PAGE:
A far cry

This is a poem I wrote some time ago when the campaign to ban foxhunting was underway. Although the campaign was successful it isn’t necessarily permanent as another tory government would probably reverse the ban. I often used to see foxes whilst walking my dogs early in the morning or late at night and yes I really did smell them and watch their young play etc. These are impressive wild animals and have more right to be there than we do.

It’s a far cry
A far cry from nature
From humanity
From civilization

I know, ‘cause I smelled the foxes
In the cold morning breeze
‘Cause I watched them grow
‘Cause I saw them play
‘Cause I heard their cry
Far in the distance

And the foxhunters? They
Watched them die

The hunters
Caring, caring for the countryside
Caring for nature, caring with their hatred
Their seething anger, their aching lust
For blood, for fear, for power
And yes, their lust for death

All their fancy jackets
Expensive tweeds and shiny boots
Sitting high and mighty, toasting their success
With blood-red wine on a pedigree horse
A pedigree horse groomed by stable hands
Delivered by Range Rovers
Polished and paid for by the working classes

Charging through the countryside
Like some long lost cavalry
Red coats bright, bugle calls shrill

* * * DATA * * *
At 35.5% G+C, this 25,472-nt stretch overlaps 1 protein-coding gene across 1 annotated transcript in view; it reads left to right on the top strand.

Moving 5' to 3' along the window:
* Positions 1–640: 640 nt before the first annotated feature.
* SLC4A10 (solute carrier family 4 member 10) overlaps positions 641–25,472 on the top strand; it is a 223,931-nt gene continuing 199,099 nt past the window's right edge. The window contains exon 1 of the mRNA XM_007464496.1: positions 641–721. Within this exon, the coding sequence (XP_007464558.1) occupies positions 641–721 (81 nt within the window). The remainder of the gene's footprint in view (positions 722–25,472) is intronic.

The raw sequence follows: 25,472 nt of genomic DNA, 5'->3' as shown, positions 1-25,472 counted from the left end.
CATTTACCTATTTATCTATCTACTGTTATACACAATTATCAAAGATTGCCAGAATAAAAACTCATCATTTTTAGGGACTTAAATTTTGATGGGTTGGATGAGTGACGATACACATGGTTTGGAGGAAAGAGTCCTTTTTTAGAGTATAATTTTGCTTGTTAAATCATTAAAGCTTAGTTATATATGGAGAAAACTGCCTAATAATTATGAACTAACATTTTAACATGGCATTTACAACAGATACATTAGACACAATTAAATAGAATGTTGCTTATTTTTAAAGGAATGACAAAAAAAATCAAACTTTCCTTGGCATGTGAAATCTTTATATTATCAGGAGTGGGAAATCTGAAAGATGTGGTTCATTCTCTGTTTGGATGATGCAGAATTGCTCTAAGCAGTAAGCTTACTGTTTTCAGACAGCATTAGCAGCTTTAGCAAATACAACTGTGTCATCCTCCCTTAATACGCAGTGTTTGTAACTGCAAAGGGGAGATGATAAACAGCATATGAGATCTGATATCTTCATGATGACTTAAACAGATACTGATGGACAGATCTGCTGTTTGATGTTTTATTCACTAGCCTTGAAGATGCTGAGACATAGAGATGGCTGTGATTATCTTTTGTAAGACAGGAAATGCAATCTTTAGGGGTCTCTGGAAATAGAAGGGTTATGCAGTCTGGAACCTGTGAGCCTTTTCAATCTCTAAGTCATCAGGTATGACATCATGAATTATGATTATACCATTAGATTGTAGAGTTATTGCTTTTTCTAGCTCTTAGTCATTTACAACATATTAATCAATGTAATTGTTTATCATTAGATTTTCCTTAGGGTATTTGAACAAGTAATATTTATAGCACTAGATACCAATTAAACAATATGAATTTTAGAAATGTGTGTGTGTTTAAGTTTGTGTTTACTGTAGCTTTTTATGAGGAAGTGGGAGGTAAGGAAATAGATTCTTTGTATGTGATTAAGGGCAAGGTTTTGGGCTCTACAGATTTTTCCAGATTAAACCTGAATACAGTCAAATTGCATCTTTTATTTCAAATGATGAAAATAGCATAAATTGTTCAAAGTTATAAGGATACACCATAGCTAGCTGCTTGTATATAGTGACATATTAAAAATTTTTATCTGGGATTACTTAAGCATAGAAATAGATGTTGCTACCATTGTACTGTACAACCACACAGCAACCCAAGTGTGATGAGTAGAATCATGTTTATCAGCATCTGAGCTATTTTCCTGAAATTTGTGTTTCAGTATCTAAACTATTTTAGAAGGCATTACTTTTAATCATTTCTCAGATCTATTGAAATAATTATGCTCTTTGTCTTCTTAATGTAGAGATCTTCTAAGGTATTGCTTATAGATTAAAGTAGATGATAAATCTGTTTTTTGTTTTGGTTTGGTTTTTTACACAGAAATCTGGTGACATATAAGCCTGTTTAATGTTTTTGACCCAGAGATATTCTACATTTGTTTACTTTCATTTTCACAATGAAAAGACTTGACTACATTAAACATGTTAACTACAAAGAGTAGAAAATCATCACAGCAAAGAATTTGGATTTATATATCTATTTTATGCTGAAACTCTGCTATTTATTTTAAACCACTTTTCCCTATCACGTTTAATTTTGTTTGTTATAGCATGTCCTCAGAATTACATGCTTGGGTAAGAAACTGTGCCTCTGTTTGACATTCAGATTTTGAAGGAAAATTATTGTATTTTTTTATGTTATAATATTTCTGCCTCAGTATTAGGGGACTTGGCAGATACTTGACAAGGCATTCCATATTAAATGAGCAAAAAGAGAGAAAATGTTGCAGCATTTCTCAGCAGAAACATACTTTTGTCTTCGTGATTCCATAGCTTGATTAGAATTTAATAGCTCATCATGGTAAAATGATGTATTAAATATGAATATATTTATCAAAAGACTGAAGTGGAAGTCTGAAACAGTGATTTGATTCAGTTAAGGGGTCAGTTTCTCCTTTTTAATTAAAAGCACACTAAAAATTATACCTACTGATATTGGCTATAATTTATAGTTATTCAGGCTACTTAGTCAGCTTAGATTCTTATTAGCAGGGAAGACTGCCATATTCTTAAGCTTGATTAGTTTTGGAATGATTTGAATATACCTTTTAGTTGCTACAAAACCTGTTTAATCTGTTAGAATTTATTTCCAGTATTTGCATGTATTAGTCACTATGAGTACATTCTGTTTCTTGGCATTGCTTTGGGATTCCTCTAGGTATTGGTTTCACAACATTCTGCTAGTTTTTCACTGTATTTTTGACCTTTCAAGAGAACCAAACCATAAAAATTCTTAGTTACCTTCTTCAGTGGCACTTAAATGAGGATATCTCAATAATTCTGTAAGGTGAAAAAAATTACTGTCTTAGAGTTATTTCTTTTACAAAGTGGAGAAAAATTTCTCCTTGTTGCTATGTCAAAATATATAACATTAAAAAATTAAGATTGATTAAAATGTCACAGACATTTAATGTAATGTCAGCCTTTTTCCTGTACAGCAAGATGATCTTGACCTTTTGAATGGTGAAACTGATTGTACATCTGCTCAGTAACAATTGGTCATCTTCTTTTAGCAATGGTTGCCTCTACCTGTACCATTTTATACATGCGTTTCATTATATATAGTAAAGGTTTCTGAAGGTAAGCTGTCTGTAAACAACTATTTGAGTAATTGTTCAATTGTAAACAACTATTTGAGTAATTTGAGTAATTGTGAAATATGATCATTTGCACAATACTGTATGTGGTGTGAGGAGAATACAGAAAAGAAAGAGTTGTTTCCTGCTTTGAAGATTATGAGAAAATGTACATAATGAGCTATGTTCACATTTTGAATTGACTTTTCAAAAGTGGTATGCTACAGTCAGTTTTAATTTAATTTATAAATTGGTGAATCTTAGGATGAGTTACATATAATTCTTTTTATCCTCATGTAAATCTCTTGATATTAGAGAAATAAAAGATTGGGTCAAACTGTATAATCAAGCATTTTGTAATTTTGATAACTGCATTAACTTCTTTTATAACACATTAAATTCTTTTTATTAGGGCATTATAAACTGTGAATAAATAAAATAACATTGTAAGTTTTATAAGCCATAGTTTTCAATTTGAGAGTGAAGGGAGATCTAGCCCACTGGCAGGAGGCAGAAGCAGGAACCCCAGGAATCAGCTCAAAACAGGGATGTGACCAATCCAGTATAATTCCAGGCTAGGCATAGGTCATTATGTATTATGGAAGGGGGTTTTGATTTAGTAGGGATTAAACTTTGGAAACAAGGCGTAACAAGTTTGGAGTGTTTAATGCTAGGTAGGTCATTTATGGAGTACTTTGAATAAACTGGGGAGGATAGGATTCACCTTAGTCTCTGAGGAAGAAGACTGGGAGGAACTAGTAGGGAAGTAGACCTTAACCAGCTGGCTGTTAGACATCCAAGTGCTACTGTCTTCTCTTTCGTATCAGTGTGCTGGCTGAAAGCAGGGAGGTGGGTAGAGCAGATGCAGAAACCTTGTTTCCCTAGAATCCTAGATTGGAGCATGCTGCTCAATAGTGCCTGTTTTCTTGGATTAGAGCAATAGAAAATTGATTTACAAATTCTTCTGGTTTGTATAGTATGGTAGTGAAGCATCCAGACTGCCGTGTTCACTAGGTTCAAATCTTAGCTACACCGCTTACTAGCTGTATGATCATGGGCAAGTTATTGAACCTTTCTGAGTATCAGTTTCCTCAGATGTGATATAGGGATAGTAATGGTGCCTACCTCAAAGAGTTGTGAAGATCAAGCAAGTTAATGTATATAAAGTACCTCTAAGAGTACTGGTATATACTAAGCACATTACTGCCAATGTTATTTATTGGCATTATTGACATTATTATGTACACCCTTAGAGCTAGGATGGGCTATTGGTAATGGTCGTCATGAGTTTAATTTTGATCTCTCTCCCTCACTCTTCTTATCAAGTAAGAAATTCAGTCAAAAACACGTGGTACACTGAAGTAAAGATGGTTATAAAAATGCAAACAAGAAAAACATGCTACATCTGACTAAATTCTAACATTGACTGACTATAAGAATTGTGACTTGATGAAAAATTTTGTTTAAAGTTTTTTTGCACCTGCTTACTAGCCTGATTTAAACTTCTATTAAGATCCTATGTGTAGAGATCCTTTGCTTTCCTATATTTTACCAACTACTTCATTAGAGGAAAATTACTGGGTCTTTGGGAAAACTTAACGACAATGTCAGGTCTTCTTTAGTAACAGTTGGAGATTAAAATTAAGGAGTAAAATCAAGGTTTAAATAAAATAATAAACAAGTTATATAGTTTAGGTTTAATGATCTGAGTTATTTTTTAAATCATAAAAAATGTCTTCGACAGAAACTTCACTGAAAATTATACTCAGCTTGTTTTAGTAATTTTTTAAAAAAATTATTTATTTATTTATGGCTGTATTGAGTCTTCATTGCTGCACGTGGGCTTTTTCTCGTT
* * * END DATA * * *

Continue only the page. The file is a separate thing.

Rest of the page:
But these brave toy soldiers
They won’t see battle, they won’t feel fear
Or wonder when their final moment comes
They won’t lie forgotten
In some God-forsaken foreign desert

No! the hunters
Defending their privilege their “Way of life”
Looking after the peasants and paying a pittance
To keep them in their place
To keep up traditions
To keep flaunting their power

To race through your back yard, or mine
Hounds baying for blood
The blood of a fox, or a family pet
Who cares? “Stand aside! we’re coming through”

The hunters days are numbered
But they still can’t see the truth
That there never was a god-given right
To hunt the fox, to ride roughshod over our land
Over the working classes and over our laws
But they still can’t see

Because they never smelled the foxes
In the cold morning breeze
All they smell
Is diesel fumes, polished leather
Warm wine and horses and dogs
The pungent sweat, the sickly-sweet scent of blood
The sharp reek of fear and the stench of death

And all they hear is
Snorting horses, yelping hounds
Tearing flesh, breaking bones
A vixen’s cry and her last breath

I know, ‘cause I smelled the foxes
In the still night air

And the hunters? They
Watched them die